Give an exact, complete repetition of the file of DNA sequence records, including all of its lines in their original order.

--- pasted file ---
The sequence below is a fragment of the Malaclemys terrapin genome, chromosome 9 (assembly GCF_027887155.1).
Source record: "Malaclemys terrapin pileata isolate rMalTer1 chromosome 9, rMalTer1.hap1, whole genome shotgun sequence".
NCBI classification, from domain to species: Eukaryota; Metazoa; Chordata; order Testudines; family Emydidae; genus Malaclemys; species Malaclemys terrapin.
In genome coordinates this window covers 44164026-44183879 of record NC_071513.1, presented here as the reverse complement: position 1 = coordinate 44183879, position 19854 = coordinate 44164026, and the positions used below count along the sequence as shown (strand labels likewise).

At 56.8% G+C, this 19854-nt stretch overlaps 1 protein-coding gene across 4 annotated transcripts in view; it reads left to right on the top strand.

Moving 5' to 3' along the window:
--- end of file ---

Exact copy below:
The sequence below is a fragment of the Malaclemys terrapin genome, chromosome 9 (assembly GCF_027887155.1).
Source record: "Malaclemys terrapin pileata isolate rMalTer1 chromosome 9, rMalTer1.hap1, whole genome shotgun sequence".
NCBI classification, from domain to species: Eukaryota; Metazoa; Chordata; order Testudines; family Emydidae; genus Malaclemys; species Malaclemys terrapin.
In genome coordinates this window covers 44164026-44183879 of record NC_071513.1, presented here as the reverse complement: position 1 = coordinate 44183879, position 19854 = coordinate 44164026, and the positions used below count along the sequence as shown (strand labels likewise).

At 56.8% G+C, this 19854-nt stretch overlaps 1 protein-coding gene across 4 annotated transcripts in view; it reads left to right on the top strand.

Moving 5' to 3' along the window: